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Faculty & Research


Historical Consciousness in Executive Education Programs: Engaging With Transgenerational Collective Traumas

Journal Article
A call for a larger consideration of history in management and organization studies suggests a fresh responsibility for business schools to develop historically conscious leaders. As the world is increasingly challenged by social and economic events, organizational actors must better understand and manage inherent emotions and not be limited by bounded rationality. By teaching the transgenerational transmission of collective traumas to two cohorts in an internationally renowned business school in Europe and in Asia, this study explores how historical consciousness can be construed in the context of an executive educational program and the learning consequences of this process over two years. The authors' findings distill five themes describing the executives’ learnings. First, the intervention allowed the participants to experience historical consciousness through (a) personal connections with collective traumas, (b) awareness of the effects of the transgenerational transmission of collective traumas, and (c) the development of narrative competence. After two years, the participants identified two additional learnings in their organizational contexts: (d) they became more aware of how they manage their emotions, and (e) they identified perceived changes in their role as leaders. The authors propose that business schools encourage historical consciousness to better equip individuals in their roles as executives and leaders.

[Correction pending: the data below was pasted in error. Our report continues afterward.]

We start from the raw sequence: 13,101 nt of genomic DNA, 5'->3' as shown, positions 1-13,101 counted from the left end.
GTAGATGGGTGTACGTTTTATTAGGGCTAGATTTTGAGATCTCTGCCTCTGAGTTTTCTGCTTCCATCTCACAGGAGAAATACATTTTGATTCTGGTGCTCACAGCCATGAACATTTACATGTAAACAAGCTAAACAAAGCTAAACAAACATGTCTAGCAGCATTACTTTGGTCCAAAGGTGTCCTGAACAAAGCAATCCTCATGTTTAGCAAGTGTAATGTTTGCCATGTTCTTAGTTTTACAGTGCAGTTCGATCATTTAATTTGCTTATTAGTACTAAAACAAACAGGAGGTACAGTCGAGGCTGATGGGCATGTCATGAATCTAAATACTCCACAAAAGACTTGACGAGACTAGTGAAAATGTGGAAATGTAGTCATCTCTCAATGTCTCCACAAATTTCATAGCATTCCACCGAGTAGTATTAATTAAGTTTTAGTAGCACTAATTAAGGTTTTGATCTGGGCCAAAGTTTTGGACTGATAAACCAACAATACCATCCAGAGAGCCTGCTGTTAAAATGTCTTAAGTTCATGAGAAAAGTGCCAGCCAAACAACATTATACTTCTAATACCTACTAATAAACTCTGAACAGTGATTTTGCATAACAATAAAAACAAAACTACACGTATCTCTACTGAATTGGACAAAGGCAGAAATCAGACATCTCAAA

Affiliate Professor of Organisational Behaviour